User:Dale Innis/Asset handling in OGP
Gathering together the numerous discussion threads and Wiki pages on the subject of OGP's handling of assets, with the intent of identifying the requirements for the data that needs to flow through OGP to enable all the stakeholders to be satisfied.
Note that this document is currently utterly unofficial; it is intended to evolve to represent a consensus, or to be replaced by a different page containing a consensus, but at the moment it isn't that.
The stakeholders are those outlined in the OGP Trust Model document. When talking about assets, the most obvious stakeholders are content creators and end users; but if there are specifically asset-related interests that the other stakeholders have, we should write those down also.
The most obviously relevant use cases on the OGP Trust Model Use Cases page are those involving assets and inventory.
Identity and authentication
It is often important to be able to determine who another party is claiming to be, and to verify that they really are who they claim to be. Until it turns out otherwise, we will assume that the identity and authentication mechanisms that are in the OGP in general (used for login and AV teleport, for instance) will also be used in asset-related parts of the protocol.
Once another entity has been authenticated, so we know their true identity, we then need to determine what that entity is allowed to do. As suggested in the Trust Model, we can either do this online (i.e. have some way of negotiating with the entity and/or a third party in order to decide what to allow it do to), or offline (i.e. just have some local configuration data, which is obtained and maintained outside of the protocol, that we can consult, that gives us the list of things that an entity with a given identity, or in possession of a given capability, is and isn't allowed to do).
Although we may wish to leave extensibility points in the protocol that would allow minimal-pain extensions to online methods, for simplicity we will assume offline authorization for the first version of the protocol: when an entity A receives a request to do X from an entity B, perhaps accompanied by one or more capabilities C, the question of how A decides whether or not B-which-has-C is allowed to do X is entirely up to A, and out of scope for the protocol.
What is in scope for the protocol is deciding which information X needs to contain (and perhaps what sorts of capabilities B might be able to pass to A) in order for A to be able to make the decision. That is, we don't care how A makes the decision, but we do need to ensure that A gets all the information that A might be reasonably expected to require in order to make it.
Consider a set of Agent Domains and a set of Region Domains, all vaguely Second-Life-like and/or OpenSim-like, where the agent domains have a bunch of agents that have inventories, and the region domains have a bunch of regions that contain objects. When an agent wants to teleport to a region belonging to a different RD, do some things there, return to the "native" RD, and do somethings there, various stakeholders will have asset-related concerns. There are other scenarios in the Trust Model Use Cases document, but we'll start with simple TP-with-inventory.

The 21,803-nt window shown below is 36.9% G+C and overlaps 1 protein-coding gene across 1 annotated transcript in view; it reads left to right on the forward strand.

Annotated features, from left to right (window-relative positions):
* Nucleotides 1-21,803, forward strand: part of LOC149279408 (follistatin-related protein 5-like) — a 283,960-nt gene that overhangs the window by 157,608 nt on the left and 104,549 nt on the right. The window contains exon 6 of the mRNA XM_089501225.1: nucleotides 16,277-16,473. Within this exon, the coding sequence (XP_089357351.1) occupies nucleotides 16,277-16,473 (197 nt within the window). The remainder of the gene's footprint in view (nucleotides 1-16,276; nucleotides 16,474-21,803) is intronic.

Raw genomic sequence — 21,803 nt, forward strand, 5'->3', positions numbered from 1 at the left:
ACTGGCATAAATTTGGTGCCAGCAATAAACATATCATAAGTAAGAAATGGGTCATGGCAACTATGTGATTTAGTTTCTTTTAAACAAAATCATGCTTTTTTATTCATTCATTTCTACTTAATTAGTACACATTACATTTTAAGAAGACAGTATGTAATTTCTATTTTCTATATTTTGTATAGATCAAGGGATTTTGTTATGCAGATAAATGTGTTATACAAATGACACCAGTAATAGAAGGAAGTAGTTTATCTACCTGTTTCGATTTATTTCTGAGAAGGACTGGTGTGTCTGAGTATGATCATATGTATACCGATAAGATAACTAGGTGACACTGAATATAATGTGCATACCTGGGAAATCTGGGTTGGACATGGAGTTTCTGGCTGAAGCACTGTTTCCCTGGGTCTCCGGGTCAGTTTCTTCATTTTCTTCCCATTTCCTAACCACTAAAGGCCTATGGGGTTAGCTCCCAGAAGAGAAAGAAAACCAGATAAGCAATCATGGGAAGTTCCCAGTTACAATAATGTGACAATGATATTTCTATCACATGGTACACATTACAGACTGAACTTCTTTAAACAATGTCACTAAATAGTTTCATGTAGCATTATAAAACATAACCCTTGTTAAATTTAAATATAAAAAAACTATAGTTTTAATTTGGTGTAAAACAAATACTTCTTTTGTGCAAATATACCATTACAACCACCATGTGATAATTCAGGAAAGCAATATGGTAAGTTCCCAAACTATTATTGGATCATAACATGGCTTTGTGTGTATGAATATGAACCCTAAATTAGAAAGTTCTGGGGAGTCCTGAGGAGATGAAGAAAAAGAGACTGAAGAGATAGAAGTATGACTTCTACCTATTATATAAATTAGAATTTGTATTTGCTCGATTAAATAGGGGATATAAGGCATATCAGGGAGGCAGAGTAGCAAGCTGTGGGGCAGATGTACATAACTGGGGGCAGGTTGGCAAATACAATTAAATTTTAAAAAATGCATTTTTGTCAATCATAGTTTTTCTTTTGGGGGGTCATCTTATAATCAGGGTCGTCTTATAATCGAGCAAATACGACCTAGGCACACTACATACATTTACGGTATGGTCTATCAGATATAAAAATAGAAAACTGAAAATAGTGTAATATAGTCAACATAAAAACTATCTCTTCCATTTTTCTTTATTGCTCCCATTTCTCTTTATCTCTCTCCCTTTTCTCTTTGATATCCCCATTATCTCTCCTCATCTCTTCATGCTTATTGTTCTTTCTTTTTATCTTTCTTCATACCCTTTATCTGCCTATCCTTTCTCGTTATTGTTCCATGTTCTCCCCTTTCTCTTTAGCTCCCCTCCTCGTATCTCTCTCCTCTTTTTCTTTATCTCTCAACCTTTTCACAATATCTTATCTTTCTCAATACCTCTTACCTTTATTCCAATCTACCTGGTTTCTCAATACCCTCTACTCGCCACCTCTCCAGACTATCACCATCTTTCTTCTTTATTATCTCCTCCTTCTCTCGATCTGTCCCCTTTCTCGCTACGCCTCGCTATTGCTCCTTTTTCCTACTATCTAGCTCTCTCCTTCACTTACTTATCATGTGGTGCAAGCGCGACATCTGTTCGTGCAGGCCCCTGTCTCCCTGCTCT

To start with, we'll assume that each of the domains would like to enforce, as completely as is feasible, a system in which:
- No asset can travel outside of the domain of its creation unless the asset creator (or equivalent rights-holder, and we probably need a page just on that subject somewhere at some point) has given permission for that traveling, either implicitly or explicitly (need to spell out various cases of implicit and explicit permission, although it will probably turn out not to be relevant to the technical details of the protocol), and
- No asset A can travel to a region domain R unless R supports at least the permissions that are set on A, where "supports at least" means that if the permissions set on A in its native domain prevent a certain action being taken on it in that domain, then the permissions that will be set on A in the destination domain once it arrives will also prevent that action being taken on it in the destination domain. (Do we need to consider more complex multi-hop cases, or does the integrity of the links imply the integrity of the chain?)
- When an end user who has an asset A in her inventory travels to another domain, and asset A's creator has given permission for that traveling, and the destination domain does support at least the permissions on A, then the end user's experience of owning and using A in the destination domain should be as close to her experience of owning and using it in the "native" domain as the functional compatibilities between the two domains permit.
Although it might be tempting, asset metadata (name, properties, the fact that a given object is in a given user's inventory) probably has to be treated as part of the asset, and protected just as carefully. While content creators who are worried only about copyright violations probably don't care about metadata (you can't steal a skin if all that you have is its metadata), content creators (or other rights owners) who are worried about confidentiality (e.g. a corporate domain that doesn't want company confidential information to go to other domains) will want to restrict metadata as well, since just knowing the names of the confidential objects in the CEO's inventory could be an advantage to an industrial spy.